Feelgood movie of the year Slumdog Millionaire will lead the way for Britain at the Oscars next month with ten nominations. The rags to riches tale is up for best director for Danny Boyle, best picture and three music nominations for Indian composer A.R. Rahman. It is joined by Kate Winslet, who got a best actress nomination for Holocaust weepy The Reader.
Slumdog retains the number one spot at the UK box office, having taken more than £7 million in its first 13 days of release.
Speaking at the premiere of the film in Mumbai Boyle said he was delighted with the Oscar nominations. He added: 'I'm ecstatic. Thank you to the Academy from the cast and crew here in Mumbai where the film was made and where it's being premiered tonight.
'It feels like you've given us a billion nominations.' Eighteen-year-old star of the feature Dev Patel, a former Skins actor, added: 'It's just amazing.
'For Slumdog Millionaire to be included in the nominations for the Oscars is a huge honour. 'When we first began working on the film I don't think any of us ever imagined that we might end up attending the Oscars ceremony as a result.'
'Slumdog Millionaire' tells the story of Jamal Malik, a poor youth who becomes the champion of India's 'Who Wants to Be a Millionaire' television program as he searches for his lost love. The gritty movie, which features prostitution, religious violence and maimed beggars, has sparked great debate over whether the film is a blow to India's international reputation.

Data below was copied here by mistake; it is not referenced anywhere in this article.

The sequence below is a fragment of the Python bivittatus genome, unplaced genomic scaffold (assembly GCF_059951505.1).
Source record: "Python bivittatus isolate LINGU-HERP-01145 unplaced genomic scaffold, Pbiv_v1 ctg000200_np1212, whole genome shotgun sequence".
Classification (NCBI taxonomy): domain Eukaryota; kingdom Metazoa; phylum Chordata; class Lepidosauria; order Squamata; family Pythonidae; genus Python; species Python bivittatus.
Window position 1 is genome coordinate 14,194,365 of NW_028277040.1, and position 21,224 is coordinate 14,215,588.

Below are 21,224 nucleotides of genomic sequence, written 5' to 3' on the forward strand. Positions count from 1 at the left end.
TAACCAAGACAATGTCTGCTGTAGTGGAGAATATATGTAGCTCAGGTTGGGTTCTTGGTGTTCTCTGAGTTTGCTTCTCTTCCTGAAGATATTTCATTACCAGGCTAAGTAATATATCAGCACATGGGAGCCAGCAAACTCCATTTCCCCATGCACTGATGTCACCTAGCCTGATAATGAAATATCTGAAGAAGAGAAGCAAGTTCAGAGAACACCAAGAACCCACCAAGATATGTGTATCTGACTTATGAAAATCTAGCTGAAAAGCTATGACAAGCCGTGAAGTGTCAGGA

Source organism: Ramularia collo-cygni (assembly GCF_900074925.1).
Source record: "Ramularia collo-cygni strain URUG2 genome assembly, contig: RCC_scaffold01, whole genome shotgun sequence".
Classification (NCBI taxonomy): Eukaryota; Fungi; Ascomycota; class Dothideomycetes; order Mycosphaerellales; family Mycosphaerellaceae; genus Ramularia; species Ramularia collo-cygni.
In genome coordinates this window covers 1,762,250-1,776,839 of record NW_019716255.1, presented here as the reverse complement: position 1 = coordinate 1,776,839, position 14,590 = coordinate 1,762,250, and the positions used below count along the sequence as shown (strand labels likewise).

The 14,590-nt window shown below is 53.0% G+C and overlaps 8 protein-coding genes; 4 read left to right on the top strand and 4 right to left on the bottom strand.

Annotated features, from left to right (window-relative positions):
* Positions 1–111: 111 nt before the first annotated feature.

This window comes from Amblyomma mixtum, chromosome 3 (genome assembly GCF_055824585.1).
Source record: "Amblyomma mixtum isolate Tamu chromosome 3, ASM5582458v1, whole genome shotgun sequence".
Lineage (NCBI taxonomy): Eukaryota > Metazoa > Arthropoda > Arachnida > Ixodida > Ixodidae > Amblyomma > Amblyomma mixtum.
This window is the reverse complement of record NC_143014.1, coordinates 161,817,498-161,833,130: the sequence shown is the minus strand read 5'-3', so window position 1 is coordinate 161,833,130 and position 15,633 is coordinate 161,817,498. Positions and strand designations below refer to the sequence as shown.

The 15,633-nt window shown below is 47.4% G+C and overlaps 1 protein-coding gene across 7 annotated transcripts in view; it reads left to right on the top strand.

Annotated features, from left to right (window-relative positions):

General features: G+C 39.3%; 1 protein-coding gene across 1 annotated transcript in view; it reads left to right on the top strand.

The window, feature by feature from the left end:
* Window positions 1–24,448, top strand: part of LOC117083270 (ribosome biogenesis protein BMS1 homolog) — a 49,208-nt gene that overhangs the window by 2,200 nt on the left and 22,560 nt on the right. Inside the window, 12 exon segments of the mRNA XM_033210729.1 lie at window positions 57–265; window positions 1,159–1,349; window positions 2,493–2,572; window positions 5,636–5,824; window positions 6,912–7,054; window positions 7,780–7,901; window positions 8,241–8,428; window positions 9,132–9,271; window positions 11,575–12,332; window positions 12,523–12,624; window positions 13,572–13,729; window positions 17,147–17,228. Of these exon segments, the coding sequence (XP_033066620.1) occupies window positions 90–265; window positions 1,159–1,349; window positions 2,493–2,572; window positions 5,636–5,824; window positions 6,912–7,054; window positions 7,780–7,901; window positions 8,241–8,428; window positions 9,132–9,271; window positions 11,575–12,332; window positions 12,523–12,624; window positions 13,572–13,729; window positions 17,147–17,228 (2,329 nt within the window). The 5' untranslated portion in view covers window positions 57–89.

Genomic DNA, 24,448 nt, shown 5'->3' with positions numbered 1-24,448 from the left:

A protest took place in Mumbai before the nominations involving a couple of dozen slum residents. 'I am poor, but don't call me slumdog,' said Rekha Dhamji, 18, who protested outside the home of one of the film's actors, Anil Kapoor. The cast and director were interviewed by the media in New Delhi.
'The film is going to be a terrific inspiration to kids around India. It's a feel-good film, a film of hope,' said Kapoor, who grew up in a Mumbai slum.
He dismissed claims that the word 'slumdog' was offensive. 'Children from the slums are actually called much worse names.'
The Times of India's film critic told moviegoers to forget 'the twitter about aggrieved national sentiment.' Calling it 'a piece of riveting cinema,' the paper praised the movie as 'a Cinderella-like fairy tale with the edge of a thriller and the vision of an artist.'
The movie was being released both in English and in Hindi and many predicted it to be a monster hit across the world. Writer of Slumdog Millionaire Simon Beaufoy said: 'Secretly - and sometimes not so secretly - this is the nomination that floats in every screenwriter's dreams.
'I am fantastically happy and honoured - not just for myself but for Vikas Swarup's wonderful novel without which I would have never started my journey to the world's Maximum City, Mumbai.' Music composer AR Rahman added: 'I am overjoyed by these nominations and deeply grateful that the Academy has embraced the music of this film. 'Slumdog Millionaire has paid magical dividends for so many people around the globe.
'I am deeply honoured to be a part of a film that has inspired so many.'